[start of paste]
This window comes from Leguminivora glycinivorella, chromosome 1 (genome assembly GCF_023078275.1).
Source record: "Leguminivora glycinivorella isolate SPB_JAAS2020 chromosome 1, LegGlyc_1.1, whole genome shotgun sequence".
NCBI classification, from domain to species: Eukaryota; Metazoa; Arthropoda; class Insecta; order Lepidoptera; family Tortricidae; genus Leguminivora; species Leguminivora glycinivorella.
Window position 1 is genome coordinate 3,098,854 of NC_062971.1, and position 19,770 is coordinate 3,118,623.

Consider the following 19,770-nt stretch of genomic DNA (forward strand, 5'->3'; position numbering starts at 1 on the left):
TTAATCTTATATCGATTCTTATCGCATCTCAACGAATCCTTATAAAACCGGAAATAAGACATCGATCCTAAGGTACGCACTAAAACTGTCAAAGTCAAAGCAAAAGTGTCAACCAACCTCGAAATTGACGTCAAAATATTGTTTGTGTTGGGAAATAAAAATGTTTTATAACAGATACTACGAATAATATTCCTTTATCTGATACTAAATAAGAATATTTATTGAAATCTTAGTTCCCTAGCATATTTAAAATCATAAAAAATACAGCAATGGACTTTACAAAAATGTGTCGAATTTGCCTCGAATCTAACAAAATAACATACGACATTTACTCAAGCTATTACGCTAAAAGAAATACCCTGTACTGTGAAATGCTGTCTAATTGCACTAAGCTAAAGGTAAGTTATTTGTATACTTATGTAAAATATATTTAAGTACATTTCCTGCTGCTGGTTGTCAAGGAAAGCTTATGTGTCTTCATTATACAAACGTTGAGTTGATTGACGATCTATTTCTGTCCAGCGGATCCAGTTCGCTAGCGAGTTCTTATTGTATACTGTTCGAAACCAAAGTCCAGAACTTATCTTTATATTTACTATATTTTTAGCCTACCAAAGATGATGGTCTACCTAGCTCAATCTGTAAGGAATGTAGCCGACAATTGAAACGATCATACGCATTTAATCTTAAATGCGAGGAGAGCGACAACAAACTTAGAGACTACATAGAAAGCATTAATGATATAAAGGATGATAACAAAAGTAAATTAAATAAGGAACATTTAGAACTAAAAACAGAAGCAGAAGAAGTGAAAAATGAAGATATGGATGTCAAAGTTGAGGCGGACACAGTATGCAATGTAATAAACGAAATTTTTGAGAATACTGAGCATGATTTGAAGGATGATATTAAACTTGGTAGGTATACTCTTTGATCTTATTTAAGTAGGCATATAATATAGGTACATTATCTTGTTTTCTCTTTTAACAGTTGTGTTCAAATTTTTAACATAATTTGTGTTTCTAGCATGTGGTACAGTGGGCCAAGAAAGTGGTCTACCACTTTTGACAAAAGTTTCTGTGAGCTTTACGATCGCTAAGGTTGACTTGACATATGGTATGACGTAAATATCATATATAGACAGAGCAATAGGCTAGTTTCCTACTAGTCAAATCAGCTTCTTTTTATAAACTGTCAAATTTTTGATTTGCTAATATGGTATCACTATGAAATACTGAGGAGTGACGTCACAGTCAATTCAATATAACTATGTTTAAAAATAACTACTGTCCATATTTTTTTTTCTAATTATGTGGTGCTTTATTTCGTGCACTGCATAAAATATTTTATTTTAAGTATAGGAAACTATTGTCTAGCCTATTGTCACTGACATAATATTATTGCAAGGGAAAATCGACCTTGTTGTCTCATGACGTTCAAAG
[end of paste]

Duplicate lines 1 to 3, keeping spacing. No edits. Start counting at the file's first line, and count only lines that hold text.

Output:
This window comes from Leguminivora glycinivorella, chromosome 1 (genome assembly GCF_023078275.1).
Source record: "Leguminivora glycinivorella isolate SPB_JAAS2020 chromosome 1, LegGlyc_1.1, whole genome shotgun sequence".
NCBI classification, from domain to species: Eukaryota; Metazoa; Arthropoda; class Insecta; order Lepidoptera; family Tortricidae; genus Leguminivora; species Leguminivora glycinivorella.